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Tyre Pressure – BF Goodrich All Terrain

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  • Marius van Antwerpen
    Marius van AntwerpenParticipant

    Good day all!  I am sure there will be some-one that can help.  I have an Isuzu Arctic fitted with 265/70R17 BFGOODRICH TRAIL TERRAIN tyres.  I am planning a trip To Namibia which will mostly be gravel roads but also include some sand (dune) driving.  I would appreciate if anyone can give me the suggested tyre pressures for normal (on tar road) driving, gravel road and also sand.  I will be lightly loaded and not be towing.

  • James Browne
    James Browne
    James Browne on

    Goodday ,

    Enjoy your trip , you’ll have a blast!

    With regards to tyre pressures in our opinion (we drive the KO2 BFs ) on our safari vehicles and get +- 100 000km of a set , general driving 2.8 all round, sand 2.2 front and 2.4 rear .

    Marius van Antwerpen
    Marius van Antwerpen
    Marius van Antwerpen on

    Baie dankie!  Thanks for the info James.  I will use accordingly.  And I really cannot wait to go and test it…

    Jimmy McKenzie
    Jimmy McKenzie
    Jimmy McKenzie on

    <p style=”text-align: left;”>My experience in Namibia is to drop the rear tyre pressure to 2.0 and front to 1.8 on the rear on the normal gravel roads. For dune riding 0.9 all round. On tar the same tyre pressure as you normally would do. After dune riding remember to again increase increase the pressure as the terrain requires.</p>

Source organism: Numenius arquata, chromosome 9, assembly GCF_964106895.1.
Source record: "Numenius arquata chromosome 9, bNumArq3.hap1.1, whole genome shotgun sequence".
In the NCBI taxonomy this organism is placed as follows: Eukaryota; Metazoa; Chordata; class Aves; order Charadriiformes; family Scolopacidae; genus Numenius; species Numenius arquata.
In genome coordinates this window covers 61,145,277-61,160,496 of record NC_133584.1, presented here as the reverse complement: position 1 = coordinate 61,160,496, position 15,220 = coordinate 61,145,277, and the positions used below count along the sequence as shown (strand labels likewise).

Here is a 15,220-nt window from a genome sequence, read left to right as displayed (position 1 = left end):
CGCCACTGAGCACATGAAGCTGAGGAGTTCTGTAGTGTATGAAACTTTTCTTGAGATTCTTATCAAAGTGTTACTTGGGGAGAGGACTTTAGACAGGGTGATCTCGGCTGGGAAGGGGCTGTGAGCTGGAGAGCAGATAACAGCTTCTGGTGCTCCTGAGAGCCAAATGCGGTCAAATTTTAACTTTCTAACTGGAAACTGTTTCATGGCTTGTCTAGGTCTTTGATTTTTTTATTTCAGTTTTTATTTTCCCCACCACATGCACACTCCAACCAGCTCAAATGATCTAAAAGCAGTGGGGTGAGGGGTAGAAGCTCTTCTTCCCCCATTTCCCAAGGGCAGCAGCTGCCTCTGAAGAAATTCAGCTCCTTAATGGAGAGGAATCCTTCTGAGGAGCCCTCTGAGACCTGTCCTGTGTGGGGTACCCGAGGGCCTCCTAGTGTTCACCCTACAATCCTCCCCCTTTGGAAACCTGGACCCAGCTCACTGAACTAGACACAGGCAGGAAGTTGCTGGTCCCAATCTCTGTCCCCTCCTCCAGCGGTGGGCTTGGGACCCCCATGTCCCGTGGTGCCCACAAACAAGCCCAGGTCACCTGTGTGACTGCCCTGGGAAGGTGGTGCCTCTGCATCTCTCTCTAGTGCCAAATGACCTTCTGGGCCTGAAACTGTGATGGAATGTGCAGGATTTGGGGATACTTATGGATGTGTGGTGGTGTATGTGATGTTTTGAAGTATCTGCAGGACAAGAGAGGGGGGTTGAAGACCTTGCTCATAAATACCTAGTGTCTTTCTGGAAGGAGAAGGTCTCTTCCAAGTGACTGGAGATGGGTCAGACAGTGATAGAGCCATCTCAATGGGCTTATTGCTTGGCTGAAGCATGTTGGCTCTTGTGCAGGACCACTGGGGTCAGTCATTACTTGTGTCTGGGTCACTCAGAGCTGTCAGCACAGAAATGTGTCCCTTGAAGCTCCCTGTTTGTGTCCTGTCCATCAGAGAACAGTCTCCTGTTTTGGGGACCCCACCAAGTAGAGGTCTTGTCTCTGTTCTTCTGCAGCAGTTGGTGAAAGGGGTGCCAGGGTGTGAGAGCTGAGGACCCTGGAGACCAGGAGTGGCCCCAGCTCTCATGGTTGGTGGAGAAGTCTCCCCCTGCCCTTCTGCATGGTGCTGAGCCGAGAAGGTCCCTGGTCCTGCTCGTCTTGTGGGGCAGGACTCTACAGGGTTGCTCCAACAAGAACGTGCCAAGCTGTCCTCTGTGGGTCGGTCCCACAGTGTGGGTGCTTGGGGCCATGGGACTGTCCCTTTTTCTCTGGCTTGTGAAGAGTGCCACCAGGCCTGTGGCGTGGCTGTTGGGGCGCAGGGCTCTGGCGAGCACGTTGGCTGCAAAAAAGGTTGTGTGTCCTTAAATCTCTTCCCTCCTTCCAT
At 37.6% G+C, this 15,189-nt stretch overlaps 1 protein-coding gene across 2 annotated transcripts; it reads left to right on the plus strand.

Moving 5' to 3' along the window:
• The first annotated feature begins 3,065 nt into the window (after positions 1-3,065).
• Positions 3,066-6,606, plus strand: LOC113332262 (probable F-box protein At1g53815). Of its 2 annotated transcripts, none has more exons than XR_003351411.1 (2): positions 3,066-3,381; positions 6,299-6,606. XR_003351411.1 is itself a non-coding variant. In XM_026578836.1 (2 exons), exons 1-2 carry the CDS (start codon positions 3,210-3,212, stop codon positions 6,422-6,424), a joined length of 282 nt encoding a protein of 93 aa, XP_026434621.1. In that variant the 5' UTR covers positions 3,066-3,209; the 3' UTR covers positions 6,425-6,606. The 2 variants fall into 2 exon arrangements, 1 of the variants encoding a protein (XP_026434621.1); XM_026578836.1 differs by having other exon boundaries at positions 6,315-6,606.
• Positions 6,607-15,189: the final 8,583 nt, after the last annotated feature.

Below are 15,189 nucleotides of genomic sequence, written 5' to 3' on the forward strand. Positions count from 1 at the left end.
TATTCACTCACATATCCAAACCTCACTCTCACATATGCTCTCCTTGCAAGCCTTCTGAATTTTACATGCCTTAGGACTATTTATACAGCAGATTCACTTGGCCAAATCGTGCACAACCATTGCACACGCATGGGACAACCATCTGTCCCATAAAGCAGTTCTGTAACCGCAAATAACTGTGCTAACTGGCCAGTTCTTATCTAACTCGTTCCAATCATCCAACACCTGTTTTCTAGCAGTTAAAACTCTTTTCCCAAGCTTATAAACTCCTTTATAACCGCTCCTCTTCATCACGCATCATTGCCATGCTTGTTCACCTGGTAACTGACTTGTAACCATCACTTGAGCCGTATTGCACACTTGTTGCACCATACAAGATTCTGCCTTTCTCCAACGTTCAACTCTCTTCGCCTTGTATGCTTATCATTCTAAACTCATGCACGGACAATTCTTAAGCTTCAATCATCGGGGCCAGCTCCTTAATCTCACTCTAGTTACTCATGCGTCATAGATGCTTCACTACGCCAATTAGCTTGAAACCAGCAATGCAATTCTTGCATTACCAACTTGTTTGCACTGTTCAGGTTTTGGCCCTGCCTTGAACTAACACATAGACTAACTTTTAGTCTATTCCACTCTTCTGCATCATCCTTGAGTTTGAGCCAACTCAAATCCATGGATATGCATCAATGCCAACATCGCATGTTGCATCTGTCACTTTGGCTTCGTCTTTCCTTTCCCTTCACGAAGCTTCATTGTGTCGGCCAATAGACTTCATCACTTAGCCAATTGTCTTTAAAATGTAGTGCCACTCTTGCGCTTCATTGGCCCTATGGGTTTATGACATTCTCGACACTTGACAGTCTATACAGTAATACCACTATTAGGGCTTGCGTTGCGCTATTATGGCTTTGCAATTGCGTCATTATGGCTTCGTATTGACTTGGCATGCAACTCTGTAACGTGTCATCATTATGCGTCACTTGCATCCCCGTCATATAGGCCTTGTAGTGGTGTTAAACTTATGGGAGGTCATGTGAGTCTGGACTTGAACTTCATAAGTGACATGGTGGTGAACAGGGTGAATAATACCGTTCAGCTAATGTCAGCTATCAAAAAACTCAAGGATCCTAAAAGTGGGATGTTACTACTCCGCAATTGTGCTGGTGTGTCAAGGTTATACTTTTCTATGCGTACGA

Dirk Laubscher
    Dirk Laubscher
    Dirk Laubscher on

    Well it all entails what you are up to…

    ….this NOT being an answer to Marius Van Antwerpen, but rather an interesting take on experience.

    We run an AmaTrok with a heavy Klipspringer RORO Camper in overland duty. Fully laden the camper weighs in at approximately 950 kilos. That being said we have written off Continentals and Pirelli Scorpion ATRs on some of our trips. Side walls ripped and in the case of the Pirelli ATRs, we put a rock right through the centre of a rear tyre. Okay there was some stupidity with a late evening entry into Mokala National Park (south gate), not paying attention to the changing terrain and readjusting tyre pressure.

    Whichever way, it was just a simple one-way route for our heavy laden AmaTrok. BF Goodrich! Some of you might frown at this, but you can check the specifications on your BFs and find a total surprise at what these tyres can actually bear.

    We’re on our 2nd set of BFs now, and that NOT due to ANY tyre mal-performance, but as per Andre De Villiers, we decided to change to a 17inch wheel setup for off road conditions.

    Our camper and all kit loaded, what to say if we have bad wind included, wreaks havoc with our consumption. This has lead us to run those BFs at the rear up to 450 KP and to retain good front end grip we might go right down to 2.2.  We have done Namibia and Botswana with no more tyre incidents. A trip through Namibia in 2018 saw us doing some really bad routes off the beaten track and we can just say, thank goodness we had BFs beneath!

    Going off-road though, with rocks on the one side, and sand on the other, tyre pressure becomes a bit tricky and a tad off a guess as opposed to Marius Van Antwerpen’s “light load”. With that ton on the back we have gone down to 3.5 and those BF”s balloon nicely without too much worry for sidewall damages, while at the front right down to 1.7.

    Okay so that being said, if someone in this string has some experience with tyre pressures on those trustworthy BFs bearing similar heavy weights as we do, drop us a line. We can always do with some more experience!

    Overland Regards,

    Dirk Laubscher

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